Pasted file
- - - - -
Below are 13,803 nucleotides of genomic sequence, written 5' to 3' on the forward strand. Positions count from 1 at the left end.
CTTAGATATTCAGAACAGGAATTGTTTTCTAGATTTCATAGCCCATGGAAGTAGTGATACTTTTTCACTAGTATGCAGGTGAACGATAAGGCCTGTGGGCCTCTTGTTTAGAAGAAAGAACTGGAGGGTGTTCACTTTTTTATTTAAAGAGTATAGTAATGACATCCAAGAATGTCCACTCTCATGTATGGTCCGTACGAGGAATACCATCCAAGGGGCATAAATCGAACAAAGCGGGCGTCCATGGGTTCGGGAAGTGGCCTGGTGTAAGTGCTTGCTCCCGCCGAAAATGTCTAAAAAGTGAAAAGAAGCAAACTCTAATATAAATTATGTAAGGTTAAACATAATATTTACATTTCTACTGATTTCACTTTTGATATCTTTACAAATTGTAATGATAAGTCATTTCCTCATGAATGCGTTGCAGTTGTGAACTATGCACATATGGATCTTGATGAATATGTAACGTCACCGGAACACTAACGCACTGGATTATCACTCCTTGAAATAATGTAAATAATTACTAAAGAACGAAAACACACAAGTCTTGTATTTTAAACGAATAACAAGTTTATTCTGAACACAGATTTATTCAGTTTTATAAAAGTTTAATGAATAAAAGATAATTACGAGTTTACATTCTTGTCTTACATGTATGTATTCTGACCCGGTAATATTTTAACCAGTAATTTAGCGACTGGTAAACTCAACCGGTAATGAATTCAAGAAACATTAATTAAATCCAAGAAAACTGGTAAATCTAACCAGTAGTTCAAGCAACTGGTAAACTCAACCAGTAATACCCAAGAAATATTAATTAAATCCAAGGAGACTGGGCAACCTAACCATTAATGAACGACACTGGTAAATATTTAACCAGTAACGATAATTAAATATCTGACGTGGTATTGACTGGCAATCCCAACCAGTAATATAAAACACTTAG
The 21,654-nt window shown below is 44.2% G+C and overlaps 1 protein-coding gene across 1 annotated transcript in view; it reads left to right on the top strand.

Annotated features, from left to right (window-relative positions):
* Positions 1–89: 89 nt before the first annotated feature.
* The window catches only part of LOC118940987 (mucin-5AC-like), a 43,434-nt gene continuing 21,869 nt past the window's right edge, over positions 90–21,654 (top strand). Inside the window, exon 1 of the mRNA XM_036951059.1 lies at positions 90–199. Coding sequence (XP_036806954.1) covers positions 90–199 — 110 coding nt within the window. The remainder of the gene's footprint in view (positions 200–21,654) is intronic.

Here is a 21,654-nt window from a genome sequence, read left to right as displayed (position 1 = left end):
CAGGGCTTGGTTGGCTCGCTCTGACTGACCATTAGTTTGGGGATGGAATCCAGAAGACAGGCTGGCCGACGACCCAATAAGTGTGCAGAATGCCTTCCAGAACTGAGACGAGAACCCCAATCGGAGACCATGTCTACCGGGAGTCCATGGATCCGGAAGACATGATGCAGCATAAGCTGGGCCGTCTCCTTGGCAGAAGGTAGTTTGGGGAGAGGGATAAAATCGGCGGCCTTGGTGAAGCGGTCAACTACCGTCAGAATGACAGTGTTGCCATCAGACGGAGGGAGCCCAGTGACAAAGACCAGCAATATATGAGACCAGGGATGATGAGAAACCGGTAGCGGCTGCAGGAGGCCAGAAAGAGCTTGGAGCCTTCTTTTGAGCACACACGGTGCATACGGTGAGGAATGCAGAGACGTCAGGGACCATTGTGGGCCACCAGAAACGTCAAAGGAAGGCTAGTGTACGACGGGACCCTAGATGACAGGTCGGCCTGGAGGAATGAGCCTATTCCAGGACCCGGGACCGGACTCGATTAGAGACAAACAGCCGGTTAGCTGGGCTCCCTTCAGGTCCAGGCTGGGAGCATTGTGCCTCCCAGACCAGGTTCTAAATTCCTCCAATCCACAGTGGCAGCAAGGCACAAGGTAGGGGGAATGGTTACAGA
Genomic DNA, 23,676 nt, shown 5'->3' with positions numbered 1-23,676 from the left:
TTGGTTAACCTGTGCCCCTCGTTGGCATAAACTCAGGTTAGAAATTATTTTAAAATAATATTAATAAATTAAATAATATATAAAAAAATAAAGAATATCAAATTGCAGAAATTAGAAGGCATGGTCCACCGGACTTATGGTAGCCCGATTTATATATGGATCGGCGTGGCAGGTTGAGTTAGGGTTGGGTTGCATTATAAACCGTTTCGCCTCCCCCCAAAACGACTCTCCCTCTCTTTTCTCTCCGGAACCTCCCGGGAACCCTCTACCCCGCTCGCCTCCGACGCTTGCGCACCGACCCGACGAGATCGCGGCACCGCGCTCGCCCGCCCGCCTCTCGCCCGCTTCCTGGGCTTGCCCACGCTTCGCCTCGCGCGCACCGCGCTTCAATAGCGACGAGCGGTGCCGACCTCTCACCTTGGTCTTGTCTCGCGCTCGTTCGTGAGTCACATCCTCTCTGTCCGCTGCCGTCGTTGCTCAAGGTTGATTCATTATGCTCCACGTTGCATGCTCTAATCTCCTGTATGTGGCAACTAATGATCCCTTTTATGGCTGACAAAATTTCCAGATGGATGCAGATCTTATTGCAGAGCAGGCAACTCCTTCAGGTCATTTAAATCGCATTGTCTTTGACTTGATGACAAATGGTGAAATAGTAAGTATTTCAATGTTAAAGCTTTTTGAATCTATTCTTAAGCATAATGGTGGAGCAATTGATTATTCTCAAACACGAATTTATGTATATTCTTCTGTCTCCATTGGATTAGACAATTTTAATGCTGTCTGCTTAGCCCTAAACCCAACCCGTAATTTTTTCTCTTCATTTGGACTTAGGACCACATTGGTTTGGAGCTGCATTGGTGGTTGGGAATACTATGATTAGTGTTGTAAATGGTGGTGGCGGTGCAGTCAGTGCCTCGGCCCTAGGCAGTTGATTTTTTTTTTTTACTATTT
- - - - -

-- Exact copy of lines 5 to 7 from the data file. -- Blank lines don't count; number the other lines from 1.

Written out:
* Positions 1–89: 89 nt before the first annotated feature.
* The window catches only part of LOC118940987 (mucin-5AC-like), a 43,434-nt gene continuing 21,869 nt past the window's right edge, over positions 90–21,654 (top strand). Inside the window, exon 1 of the mRNA XM_036951059.1 lies at positions 90–199. Coding sequence (XP_036806954.1) covers positions 90–199 — 110 coding nt within the window. The remainder of the gene's footprint in view (positions 200–21,654) is intronic.

Here is a 21,654-nt window from a genome sequence, read left to right as displayed (position 1 = left end):